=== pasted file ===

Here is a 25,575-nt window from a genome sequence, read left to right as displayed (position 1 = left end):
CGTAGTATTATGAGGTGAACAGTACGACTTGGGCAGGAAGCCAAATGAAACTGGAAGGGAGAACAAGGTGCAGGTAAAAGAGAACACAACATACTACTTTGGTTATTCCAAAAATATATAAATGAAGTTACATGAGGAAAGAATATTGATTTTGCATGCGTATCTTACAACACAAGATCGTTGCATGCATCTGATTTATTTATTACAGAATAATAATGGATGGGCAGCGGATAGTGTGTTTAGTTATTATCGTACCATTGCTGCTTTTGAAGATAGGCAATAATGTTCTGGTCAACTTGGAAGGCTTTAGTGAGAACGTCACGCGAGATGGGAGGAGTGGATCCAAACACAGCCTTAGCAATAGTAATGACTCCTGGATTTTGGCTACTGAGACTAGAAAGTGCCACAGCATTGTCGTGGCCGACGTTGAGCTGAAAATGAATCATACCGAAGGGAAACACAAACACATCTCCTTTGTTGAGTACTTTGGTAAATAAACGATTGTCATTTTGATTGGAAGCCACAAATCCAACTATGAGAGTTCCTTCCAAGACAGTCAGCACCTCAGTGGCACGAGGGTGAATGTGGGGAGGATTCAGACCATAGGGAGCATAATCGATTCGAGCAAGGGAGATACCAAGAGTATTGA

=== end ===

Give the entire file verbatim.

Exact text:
Here is a 25,575-nt window from a genome sequence, read left to right as displayed (position 1 = left end):
CGTAGTATTATGAGGTGAACAGTACGACTTGGGCAGGAAGCCAAATGAAACTGGAAGGGAGAACAAGGTGCAGGTAAAAGAGAACACAACATACTACTTTGGTTATTCCAAAAATATATAAATGAAGTTACATGAGGAAAGAATATTGATTTTGCATGCGTATCTTACAACACAAGATCGTTGCATGCATCTGATTTATTTATTACAGAATAATAATGGATGGGCAGCGGATAGTGTGTTTAGTTATTATCGTACCATTGCTGCTTTTGAAGATAGGCAATAATGTTCTGGTCAACTTGGAAGGCTTTAGTGAGAACGTCACGCGAGATGGGAGGAGTGGATCCAAACACAGCCTTAGCAATAGTAATGACTCCTGGATTTTGGCTACTGAGACTAGAAAGTGCCACAGCATTGTCGTGGCCGACGTTGAGCTGAAAATGAATCATACCGAAGGGAAACACAAACACATCTCCTTTGTTGAGTACTTTGGTAAATAAACGATTGTCATTTTGATTGGAAGCCACAAATCCAACTATGAGAGTTCCTTCCAAGACAGTCAGCACCTCAGTGGCACGAGGGTGAATGTGGGGAGGATTCAGACCATAGGGAGCATAATCGATTCGAGCAAGGGAGATACCAAGAGTATTGA